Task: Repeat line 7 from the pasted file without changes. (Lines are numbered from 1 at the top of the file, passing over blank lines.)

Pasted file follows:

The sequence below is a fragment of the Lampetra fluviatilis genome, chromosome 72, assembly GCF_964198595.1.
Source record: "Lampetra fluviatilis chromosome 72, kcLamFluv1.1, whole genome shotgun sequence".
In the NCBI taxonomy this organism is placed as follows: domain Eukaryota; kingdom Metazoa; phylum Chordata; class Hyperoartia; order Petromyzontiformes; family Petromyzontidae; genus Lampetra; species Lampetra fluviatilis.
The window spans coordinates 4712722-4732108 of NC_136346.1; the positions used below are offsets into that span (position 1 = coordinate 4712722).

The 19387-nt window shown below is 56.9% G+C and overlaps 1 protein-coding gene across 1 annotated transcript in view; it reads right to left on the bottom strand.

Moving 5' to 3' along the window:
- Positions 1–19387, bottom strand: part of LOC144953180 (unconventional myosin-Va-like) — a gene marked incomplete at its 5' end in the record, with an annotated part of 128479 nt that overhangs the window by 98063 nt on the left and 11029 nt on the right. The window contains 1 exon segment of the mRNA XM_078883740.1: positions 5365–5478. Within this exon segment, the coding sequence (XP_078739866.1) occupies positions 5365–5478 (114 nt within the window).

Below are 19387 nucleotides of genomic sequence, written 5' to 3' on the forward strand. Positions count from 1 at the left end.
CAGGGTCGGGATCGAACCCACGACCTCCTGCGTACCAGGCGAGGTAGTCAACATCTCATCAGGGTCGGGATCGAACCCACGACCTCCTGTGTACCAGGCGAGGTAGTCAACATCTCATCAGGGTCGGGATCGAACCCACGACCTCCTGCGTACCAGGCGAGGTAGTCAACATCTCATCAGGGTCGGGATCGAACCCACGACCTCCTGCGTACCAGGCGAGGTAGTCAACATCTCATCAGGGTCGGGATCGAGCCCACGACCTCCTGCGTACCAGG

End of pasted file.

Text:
- Positions 1–19387, bottom strand: part of LOC144953180 (unconventional myosin-Va-like) — a gene marked incomplete at its 5' end in the record, with an annotated part of 128479 nt that overhangs the window by 98063 nt on the left and 11029 nt on the right. The window contains 1 exon segment of the mRNA XM_078883740.1: positions 5365–5478. Within this exon segment, the coding sequence (XP_078739866.1) occupies positions 5365–5478 (114 nt within the window).